The programme starts and Dame Darcey and Dr D introduce themselves as, respectively, The Mover and The Scientist. Each week’s programme of three sessions is accompanied by wellbeing tips, which, with suggestions such as try a new recipe for dinner this week, feel a little basic for my taste but may be what people need to hear when bed is the only thing that beckons and motivation is at rock bottom.
It’s the actual routine that’s causing me concern. What if I can’t do it? Then I remember that there’s no one watching to see me fail and I can always backtrack at the press of a digit on my keyboard and do it again. The warm-up, to a jazzed-up version of Swan Lake, is a cinch and unknots my neck. Then comes Dance No 1, inspired by African rhythms and designed to reduce tension.
A couple of minutes in I’m being asked to step to the side and behind while hovering my arms like I’m pushing down on the hot African air. A few slow goes and some more basic moves and the pace picks up, and I lose it, but I’m also laughing. This is fun. After the cool-down comes a quick free-dance moment as Bussell and Lovatt bounce around on the sand in a seaside setting and I jiggle around my office between the computer and the wall. And that’s it.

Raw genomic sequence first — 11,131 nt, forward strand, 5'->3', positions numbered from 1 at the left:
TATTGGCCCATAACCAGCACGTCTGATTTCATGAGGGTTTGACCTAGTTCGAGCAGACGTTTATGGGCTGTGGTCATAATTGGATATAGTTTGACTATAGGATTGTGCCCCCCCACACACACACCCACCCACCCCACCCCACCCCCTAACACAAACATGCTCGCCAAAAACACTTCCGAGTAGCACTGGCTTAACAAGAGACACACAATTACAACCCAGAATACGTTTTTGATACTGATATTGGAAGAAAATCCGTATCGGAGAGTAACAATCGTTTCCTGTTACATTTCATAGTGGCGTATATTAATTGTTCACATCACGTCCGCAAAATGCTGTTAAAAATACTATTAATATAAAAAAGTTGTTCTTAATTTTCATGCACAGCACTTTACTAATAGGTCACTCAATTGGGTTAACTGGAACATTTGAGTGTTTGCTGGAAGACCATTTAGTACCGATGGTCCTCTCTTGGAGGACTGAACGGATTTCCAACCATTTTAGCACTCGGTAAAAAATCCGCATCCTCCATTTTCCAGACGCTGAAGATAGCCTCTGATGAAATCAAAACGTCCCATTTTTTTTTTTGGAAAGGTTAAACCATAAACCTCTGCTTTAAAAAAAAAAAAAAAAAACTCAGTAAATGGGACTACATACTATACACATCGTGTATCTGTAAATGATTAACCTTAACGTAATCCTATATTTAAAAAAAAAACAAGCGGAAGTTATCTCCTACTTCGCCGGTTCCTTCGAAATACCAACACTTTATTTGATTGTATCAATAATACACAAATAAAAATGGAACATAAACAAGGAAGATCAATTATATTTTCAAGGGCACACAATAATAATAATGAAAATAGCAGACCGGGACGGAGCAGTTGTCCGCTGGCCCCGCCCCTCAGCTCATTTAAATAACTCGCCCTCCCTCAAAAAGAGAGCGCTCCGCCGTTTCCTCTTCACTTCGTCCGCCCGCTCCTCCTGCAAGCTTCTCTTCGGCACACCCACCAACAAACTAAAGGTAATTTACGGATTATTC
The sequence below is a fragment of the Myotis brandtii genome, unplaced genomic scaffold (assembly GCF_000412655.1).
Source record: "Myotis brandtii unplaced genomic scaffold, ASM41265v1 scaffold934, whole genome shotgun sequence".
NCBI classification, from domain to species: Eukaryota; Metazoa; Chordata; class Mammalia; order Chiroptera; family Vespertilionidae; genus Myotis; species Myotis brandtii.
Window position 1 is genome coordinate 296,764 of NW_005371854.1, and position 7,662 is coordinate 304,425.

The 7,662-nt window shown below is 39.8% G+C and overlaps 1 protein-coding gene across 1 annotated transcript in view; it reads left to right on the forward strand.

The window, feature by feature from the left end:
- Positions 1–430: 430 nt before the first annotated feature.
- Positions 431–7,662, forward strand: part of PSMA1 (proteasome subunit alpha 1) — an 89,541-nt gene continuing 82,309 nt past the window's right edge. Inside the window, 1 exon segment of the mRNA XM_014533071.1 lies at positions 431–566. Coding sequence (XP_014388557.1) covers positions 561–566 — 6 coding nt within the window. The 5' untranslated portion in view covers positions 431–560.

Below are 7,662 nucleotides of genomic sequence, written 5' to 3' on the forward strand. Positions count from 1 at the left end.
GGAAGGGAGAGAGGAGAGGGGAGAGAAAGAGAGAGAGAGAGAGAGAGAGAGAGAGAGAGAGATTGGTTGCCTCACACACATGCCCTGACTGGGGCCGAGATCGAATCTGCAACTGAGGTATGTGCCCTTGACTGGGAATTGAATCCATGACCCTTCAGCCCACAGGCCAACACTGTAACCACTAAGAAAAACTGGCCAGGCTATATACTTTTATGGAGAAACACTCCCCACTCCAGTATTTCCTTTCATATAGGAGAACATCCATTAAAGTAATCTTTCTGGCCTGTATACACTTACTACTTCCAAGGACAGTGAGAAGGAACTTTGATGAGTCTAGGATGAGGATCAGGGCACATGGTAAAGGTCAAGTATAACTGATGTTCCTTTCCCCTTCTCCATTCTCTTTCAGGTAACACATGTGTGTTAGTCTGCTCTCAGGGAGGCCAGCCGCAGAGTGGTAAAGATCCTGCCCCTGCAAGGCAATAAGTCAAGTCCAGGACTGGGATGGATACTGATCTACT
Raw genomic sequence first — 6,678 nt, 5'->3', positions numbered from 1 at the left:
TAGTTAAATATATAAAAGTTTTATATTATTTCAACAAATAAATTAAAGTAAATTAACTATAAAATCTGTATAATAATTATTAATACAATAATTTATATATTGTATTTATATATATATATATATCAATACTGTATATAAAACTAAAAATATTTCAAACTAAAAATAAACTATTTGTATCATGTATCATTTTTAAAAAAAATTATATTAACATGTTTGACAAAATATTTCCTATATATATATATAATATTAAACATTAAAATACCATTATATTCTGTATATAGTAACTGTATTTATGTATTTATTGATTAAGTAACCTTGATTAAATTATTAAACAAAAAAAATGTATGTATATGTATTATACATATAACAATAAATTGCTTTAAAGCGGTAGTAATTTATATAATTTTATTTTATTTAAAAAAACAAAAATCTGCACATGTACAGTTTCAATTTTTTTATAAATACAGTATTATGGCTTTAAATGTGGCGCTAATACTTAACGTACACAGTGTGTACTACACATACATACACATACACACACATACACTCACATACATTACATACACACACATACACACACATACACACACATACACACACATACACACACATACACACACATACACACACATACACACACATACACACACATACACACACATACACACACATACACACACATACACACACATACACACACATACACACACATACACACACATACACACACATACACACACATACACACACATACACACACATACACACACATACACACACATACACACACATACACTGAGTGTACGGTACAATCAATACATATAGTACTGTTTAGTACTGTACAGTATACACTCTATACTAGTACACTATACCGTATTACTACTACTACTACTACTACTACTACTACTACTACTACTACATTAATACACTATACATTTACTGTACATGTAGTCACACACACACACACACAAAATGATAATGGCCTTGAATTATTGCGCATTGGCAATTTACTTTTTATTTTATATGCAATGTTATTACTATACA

Three sessions a week
Based on the recommended three sessions a week I decide to schedule my sessions into a specific, 9am time slot before I start my working day, so it becomes a fixed routine and I’ll be sure to do it. Session No 2 leaves Africa behind and steps into an extremely pared-down version of voguing, devised by gay New Yorkers in the 1980s and popularised by Madonna. Several weeks in to the programme and I’ve tried dances inspired by Bali and Japan, mimicked a lumberjack and done a mini-Charleston.
As a writer who works from a desk at home, and sometimes doesn’t talk to another soul all day, getting into the groove with Darcey and Dr Dance makes me feel more connected to the outside world without being a major interruption. It may just be a coincidence that my mood is improving but I’m inclined to give my dance breaks the benefit of the doubt.Linda Kelsey